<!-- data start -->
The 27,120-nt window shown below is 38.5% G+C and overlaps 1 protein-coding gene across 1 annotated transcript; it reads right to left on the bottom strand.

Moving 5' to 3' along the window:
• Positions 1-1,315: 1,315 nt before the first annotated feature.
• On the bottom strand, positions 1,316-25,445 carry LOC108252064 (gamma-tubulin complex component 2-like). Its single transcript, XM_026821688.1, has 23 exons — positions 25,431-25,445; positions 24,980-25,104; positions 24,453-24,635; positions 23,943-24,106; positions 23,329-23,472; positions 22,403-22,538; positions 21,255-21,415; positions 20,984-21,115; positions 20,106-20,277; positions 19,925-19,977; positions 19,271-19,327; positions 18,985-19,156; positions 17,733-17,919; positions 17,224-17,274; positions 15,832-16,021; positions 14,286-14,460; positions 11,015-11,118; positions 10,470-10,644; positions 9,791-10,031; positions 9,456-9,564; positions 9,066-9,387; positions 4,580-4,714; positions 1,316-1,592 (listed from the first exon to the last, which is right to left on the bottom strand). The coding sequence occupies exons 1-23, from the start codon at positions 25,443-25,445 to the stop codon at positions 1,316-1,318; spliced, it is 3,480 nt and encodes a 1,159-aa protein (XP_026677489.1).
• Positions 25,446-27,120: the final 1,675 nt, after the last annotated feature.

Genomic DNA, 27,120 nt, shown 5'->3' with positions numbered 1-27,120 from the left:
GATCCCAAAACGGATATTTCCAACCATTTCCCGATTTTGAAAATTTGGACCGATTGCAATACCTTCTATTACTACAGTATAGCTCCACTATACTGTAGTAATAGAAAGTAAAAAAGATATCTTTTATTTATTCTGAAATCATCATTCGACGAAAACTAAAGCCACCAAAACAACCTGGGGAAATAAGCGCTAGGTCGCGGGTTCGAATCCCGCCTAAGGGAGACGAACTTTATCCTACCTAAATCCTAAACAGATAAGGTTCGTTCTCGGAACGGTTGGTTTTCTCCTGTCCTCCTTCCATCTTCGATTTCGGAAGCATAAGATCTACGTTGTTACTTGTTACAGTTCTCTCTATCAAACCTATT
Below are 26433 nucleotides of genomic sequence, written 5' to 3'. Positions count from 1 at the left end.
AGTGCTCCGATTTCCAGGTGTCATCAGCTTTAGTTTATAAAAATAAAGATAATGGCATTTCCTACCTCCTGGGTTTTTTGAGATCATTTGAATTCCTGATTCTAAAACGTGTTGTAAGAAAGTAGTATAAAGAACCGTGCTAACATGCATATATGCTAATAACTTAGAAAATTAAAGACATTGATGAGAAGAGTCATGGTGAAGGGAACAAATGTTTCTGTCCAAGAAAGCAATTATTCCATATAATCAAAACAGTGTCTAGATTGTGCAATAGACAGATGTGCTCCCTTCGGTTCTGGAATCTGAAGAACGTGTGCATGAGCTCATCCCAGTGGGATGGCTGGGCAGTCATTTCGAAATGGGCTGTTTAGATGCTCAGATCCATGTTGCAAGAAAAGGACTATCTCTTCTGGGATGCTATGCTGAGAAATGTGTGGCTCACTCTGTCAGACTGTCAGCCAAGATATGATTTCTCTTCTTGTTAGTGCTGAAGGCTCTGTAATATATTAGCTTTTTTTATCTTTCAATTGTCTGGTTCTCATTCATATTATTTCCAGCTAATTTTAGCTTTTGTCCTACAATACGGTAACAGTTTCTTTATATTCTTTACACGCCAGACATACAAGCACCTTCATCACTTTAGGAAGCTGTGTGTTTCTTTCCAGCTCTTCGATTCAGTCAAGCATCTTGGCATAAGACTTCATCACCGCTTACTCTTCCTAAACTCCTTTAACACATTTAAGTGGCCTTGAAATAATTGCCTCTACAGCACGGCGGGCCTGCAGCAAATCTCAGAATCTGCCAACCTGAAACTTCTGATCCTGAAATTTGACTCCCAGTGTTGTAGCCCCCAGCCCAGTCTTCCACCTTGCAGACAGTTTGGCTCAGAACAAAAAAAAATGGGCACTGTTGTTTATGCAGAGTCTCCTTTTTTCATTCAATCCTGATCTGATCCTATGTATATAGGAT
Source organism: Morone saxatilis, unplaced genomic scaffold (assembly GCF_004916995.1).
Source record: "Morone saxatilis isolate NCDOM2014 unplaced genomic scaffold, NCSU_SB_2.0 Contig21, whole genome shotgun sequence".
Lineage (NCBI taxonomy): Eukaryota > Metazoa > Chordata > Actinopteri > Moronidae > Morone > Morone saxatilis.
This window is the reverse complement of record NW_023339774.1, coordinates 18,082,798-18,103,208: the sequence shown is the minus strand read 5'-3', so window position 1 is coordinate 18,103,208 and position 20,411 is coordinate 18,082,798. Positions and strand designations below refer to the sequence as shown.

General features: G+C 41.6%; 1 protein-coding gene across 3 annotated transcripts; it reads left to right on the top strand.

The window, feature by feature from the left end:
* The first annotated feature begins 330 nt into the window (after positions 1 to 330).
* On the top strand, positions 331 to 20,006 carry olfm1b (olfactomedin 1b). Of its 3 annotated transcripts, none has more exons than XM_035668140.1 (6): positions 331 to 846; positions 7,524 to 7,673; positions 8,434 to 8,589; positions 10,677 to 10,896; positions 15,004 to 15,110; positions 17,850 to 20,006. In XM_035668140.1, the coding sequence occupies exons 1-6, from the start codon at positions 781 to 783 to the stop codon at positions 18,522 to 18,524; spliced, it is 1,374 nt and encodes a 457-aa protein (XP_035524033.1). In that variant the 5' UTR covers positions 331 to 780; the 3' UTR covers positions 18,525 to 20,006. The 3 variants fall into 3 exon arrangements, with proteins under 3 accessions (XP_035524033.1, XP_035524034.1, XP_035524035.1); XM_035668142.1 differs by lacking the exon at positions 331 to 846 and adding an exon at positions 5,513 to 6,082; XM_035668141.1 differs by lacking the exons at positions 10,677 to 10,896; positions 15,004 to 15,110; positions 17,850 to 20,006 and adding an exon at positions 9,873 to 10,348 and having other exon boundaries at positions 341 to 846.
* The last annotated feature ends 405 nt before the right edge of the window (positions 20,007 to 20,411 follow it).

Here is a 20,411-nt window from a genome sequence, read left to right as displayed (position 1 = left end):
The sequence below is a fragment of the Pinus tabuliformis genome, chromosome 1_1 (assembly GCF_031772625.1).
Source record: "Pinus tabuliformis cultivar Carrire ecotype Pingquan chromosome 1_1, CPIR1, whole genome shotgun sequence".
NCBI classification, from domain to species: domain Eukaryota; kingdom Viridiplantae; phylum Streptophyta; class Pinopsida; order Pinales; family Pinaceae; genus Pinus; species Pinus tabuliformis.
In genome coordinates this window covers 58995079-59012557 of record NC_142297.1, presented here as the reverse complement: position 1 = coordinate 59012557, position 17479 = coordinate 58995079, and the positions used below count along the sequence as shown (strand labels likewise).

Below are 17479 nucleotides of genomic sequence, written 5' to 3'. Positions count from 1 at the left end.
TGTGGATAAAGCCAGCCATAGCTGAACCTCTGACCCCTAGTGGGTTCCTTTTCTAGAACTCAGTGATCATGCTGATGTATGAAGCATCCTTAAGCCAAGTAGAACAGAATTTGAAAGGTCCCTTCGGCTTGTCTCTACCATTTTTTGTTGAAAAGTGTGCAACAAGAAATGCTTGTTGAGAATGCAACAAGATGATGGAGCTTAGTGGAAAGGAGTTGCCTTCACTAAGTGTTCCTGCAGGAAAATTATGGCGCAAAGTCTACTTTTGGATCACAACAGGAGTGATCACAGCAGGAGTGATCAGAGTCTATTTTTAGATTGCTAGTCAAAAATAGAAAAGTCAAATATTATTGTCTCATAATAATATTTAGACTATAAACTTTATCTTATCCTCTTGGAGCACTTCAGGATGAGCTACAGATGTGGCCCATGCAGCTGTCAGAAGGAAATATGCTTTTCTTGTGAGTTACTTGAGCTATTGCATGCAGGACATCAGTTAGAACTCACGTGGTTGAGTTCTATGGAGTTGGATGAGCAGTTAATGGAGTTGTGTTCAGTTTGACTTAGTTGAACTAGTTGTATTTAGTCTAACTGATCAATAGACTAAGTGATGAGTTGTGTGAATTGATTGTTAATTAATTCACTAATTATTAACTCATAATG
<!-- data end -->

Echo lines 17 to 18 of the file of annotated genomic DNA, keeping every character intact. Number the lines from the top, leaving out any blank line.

* On the top strand, positions 331 to 20,006 carry olfm1b (olfactomedin 1b). Of its 3 annotated transcripts, none has more exons than XM_035668140.1 (6): positions 331 to 846; positions 7,524 to 7,673; positions 8,434 to 8,589; positions 10,677 to 10,896; positions 15,004 to 15,110; positions 17,850 to 20,006. In XM_035668140.1, the coding sequence occupies exons 1-6, from the start codon at positions 781 to 783 to the stop codon at positions 18,522 to 18,524; spliced, it is 1,374 nt and encodes a 457-aa protein (XP_035524033.1). In that variant the 5' UTR covers positions 331 to 780; the 3' UTR covers positions 18,525 to 20,006. The 3 variants fall into 3 exon arrangements, with proteins under 3 accessions (XP_035524033.1, XP_035524034.1, XP_035524035.1); XM_035668142.1 differs by lacking the exon at positions 331 to 846 and adding an exon at positions 5,513 to 6,082; XM_035668141.1 differs by lacking the exons at positions 10,677 to 10,896; positions 15,004 to 15,110; positions 17,850 to 20,006 and adding an exon at positions 9,873 to 10,348 and having other exon boundaries at positions 341 to 846.
* The last annotated feature ends 405 nt before the right edge of the window (positions 20,007 to 20,411 follow it).